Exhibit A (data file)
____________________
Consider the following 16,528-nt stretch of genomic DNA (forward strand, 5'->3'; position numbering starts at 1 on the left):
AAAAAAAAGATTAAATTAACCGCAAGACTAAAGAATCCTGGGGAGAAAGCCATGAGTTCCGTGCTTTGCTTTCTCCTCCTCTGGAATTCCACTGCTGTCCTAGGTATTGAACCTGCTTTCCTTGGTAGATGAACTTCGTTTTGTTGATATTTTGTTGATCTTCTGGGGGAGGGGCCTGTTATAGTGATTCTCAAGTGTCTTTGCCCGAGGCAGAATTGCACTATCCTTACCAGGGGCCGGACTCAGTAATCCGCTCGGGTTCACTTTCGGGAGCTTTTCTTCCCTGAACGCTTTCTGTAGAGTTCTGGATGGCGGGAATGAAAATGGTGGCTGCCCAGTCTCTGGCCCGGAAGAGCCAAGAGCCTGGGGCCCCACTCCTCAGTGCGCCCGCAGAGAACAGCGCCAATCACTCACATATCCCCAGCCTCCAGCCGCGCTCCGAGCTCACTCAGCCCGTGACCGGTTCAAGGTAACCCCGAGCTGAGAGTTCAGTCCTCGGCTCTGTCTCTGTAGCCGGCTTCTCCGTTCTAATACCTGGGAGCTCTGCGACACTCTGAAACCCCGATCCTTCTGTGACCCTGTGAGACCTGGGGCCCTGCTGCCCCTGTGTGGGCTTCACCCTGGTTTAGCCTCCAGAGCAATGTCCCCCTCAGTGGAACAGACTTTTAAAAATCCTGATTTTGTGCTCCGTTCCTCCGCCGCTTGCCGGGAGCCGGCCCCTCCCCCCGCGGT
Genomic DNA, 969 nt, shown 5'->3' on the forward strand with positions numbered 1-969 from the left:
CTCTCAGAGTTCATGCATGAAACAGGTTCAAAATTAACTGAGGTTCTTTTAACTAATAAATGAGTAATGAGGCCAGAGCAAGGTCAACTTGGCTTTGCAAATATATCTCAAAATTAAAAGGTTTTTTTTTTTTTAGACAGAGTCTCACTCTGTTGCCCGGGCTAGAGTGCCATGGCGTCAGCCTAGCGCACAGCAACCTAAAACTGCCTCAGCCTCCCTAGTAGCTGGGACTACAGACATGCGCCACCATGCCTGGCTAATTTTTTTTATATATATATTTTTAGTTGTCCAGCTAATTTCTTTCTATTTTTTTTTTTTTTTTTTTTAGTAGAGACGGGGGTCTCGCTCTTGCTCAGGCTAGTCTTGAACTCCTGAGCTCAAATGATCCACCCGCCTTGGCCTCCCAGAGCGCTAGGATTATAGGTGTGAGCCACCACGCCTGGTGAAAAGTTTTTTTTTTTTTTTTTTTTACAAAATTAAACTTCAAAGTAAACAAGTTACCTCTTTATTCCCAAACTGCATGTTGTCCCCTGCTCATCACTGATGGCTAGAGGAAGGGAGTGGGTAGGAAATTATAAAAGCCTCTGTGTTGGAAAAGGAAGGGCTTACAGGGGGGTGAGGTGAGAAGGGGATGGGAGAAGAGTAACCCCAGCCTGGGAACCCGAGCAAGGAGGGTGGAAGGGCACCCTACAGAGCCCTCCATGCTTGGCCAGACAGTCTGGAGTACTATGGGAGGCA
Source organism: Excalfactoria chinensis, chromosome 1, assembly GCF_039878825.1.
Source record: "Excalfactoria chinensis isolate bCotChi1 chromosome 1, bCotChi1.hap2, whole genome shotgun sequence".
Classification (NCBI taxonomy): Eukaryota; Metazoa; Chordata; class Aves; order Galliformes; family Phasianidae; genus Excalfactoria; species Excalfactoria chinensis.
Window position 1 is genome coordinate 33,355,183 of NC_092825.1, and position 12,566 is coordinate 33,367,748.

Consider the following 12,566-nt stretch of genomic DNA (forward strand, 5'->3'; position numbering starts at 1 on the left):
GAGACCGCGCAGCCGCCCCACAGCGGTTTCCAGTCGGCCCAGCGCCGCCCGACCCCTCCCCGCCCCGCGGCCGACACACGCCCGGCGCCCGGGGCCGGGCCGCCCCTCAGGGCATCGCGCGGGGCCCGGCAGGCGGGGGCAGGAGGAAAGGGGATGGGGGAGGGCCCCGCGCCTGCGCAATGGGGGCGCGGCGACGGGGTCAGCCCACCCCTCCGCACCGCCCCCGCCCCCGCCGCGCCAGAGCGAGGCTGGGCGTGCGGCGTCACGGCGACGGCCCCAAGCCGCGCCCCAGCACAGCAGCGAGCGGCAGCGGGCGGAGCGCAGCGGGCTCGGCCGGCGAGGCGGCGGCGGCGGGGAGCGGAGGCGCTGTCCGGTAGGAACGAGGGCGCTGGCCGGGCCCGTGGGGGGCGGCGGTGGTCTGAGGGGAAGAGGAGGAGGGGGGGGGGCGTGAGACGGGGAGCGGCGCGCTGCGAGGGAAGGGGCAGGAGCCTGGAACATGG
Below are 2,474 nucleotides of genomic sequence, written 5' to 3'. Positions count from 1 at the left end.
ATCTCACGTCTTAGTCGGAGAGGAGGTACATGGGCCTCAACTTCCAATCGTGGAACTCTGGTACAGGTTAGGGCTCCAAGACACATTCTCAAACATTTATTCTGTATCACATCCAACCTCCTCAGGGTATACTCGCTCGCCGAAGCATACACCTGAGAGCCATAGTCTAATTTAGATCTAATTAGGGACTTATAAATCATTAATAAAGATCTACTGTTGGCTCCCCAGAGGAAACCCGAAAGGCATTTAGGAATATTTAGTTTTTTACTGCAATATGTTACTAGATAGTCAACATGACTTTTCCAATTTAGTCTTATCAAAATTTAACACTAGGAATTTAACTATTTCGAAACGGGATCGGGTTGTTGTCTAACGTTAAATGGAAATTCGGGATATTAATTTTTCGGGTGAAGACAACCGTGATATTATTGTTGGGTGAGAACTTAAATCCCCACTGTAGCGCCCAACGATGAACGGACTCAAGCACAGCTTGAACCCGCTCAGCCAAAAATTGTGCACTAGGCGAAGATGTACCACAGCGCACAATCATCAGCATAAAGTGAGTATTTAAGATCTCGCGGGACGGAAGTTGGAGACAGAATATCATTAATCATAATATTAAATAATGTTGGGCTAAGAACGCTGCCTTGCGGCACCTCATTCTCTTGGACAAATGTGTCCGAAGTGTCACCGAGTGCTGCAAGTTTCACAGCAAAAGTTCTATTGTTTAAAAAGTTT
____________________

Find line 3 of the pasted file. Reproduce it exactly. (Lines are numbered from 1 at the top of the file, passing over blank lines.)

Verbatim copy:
Genomic DNA, 969 nt, shown 5'->3' on the forward strand with positions numbered 1-969 from the left: